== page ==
Rashida Tlaib, Alexandria Ocasio-Cortez and other House Democrats signed on to a letter urging the Federal Reserve to do more to support state and local governments, adding to criticism that the central bank is being too cautious in some of the programs it set up to help the economy during the pandemic.
“Our states and cities are already anticipating unprecedented and catastrophic budget shortfalls,” according to the letter, shared with The New York Times ahead of its release on Thursday. It urges the Fed chair, Jerome H. Powell, to lower the rate charged on the loans the central bank makes to municipal bond holders to near-zero, while extending the debt payback period to at least five years.
The central bank is buying municipal bonds, something that Mr. Powell had long been wary of doing because he worried that it ran the risk of picking winners and losers. The Fed has restrained the pool of eligible borrowers and made the terms unattractive. Only Illinois has chosen to use the program to date, given its pricing.
The Fed generally charges relatively high rates in its emergency lending programs, because it tries not to compete with private capital. But the central bank’s role has blurred during the coronavirus crisis. For example, it now buys corporate bonds and offers loans to midsize businesses, backed by Congressional funding provided to the Treasury Department to protect the Fed against losses. Those programs have been difficult to run as a backup option, and in some cases provide credit alongside the private market rather than as a last resort.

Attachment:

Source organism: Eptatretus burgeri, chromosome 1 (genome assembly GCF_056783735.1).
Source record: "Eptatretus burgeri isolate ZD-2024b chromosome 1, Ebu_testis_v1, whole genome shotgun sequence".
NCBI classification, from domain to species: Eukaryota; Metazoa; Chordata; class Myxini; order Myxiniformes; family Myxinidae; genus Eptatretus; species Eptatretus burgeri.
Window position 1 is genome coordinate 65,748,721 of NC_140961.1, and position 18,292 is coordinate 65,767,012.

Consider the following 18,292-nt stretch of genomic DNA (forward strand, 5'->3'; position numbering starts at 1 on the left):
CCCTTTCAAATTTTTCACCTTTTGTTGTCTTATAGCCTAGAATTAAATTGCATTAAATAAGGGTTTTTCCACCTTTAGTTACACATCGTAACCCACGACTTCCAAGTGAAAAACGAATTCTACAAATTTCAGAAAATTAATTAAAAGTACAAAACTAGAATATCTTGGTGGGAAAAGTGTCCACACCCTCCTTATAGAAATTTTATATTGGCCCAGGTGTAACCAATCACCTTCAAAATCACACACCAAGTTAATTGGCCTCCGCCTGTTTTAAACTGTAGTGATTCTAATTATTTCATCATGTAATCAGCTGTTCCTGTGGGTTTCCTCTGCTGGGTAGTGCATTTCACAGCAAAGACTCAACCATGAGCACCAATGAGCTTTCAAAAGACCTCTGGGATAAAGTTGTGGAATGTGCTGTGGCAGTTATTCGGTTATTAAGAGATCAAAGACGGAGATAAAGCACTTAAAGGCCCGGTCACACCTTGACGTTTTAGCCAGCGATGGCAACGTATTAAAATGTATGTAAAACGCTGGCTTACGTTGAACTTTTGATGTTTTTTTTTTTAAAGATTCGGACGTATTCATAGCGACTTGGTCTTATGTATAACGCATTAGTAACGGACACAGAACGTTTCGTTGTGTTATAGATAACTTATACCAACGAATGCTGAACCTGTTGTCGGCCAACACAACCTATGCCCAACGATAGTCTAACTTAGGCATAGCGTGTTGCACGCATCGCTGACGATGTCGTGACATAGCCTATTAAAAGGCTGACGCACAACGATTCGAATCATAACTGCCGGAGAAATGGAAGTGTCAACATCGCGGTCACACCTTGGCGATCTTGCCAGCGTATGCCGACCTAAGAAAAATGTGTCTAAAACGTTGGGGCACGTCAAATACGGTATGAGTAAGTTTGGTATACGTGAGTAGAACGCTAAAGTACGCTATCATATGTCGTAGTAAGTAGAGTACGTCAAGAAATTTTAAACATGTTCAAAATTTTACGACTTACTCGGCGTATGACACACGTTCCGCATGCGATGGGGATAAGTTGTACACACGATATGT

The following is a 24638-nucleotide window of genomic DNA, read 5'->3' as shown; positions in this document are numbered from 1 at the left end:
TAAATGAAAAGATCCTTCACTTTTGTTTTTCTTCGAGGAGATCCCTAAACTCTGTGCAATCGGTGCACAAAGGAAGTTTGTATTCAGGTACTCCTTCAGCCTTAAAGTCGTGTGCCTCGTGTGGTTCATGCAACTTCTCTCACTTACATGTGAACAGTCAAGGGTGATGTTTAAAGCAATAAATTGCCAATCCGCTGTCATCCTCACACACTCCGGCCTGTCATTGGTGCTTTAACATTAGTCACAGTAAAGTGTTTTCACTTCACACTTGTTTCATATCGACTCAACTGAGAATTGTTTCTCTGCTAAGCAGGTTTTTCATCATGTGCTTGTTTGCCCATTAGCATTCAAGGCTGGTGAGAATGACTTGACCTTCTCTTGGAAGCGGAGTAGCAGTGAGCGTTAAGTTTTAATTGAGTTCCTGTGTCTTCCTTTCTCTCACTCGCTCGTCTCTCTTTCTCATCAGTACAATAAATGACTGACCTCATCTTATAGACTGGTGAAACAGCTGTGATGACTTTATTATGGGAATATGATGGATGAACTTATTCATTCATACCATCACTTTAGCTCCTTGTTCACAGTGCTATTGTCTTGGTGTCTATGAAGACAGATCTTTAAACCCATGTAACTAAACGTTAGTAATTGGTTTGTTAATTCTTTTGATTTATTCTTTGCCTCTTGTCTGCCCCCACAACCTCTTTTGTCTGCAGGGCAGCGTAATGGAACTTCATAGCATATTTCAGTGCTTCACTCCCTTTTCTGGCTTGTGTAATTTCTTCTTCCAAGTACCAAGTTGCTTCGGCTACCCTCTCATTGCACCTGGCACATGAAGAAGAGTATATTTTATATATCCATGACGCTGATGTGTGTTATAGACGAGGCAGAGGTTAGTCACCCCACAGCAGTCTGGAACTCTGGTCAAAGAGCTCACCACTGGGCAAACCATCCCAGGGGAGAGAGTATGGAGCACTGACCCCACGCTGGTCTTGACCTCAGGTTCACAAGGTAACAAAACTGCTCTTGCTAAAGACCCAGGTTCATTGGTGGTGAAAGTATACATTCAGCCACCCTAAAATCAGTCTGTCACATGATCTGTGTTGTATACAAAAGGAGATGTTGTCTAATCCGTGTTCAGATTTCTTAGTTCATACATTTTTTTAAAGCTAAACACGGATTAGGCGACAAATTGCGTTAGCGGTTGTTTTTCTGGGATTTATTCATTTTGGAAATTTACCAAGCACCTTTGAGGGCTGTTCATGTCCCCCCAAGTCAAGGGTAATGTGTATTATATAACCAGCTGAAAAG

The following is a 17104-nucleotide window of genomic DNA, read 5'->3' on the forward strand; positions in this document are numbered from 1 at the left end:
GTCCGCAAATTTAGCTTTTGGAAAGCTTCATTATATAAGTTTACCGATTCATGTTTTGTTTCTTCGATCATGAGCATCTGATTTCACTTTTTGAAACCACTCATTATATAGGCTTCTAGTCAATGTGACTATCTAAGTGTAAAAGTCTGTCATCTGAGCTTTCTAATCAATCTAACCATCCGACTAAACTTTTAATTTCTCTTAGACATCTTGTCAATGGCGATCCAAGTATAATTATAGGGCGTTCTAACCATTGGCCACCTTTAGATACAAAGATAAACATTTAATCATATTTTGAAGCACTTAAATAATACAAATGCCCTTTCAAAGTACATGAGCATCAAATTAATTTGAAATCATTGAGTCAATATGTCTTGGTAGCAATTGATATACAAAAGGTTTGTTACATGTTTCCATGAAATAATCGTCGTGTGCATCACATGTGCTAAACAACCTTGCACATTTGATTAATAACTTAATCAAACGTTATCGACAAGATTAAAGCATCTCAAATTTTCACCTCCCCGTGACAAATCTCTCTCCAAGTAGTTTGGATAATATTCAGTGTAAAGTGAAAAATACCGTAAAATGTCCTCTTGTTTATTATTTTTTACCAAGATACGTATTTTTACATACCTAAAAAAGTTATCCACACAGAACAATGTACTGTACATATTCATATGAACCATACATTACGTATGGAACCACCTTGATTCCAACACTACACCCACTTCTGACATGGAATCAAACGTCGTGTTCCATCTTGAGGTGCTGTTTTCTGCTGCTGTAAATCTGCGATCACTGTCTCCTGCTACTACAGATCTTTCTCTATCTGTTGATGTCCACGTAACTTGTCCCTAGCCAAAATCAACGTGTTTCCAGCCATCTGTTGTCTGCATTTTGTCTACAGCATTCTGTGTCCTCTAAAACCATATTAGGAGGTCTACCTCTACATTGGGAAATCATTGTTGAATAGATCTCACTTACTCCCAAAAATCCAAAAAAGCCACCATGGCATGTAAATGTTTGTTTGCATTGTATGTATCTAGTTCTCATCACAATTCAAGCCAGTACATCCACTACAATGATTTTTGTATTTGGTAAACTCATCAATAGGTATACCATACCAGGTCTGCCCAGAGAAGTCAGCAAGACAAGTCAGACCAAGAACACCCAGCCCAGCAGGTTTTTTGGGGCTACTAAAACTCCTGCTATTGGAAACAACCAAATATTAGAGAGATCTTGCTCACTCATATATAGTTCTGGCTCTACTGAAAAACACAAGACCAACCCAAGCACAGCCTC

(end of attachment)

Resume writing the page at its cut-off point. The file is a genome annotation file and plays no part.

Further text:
The Democrat’s letter — led by Ms. Tlaib, Pramila Jayapal, Joe Neguse and Mark Pocan — argues that the central bank is offering friendlier loan terms to businesses than to state and local governments.
But it is difficult or impossible to make an apples-to-apples comparison between the terms of the corporate programs and the municipal facility, because the programs and the markets they aim to help are drastically different.
“The terms of borrowing are not particularly generous,” Charles Evans, the president of the Federal Reserve Bank of Chicago told reporters this week, referring to the municipal program. “It would make sense for a lot of state and local governments to be waiting until they see what the parameters of fiscal support actually are.”
Mr. Evans said that lowering the interest rate could be a “sensible thing to do,” but he noted that the programs were settled on in conjunction with the Treasury Department.
“Sometimes there are differences of perspective there,” he said. The Treasury has generally been more risk-averse than the Fed in creating emergency facilities.
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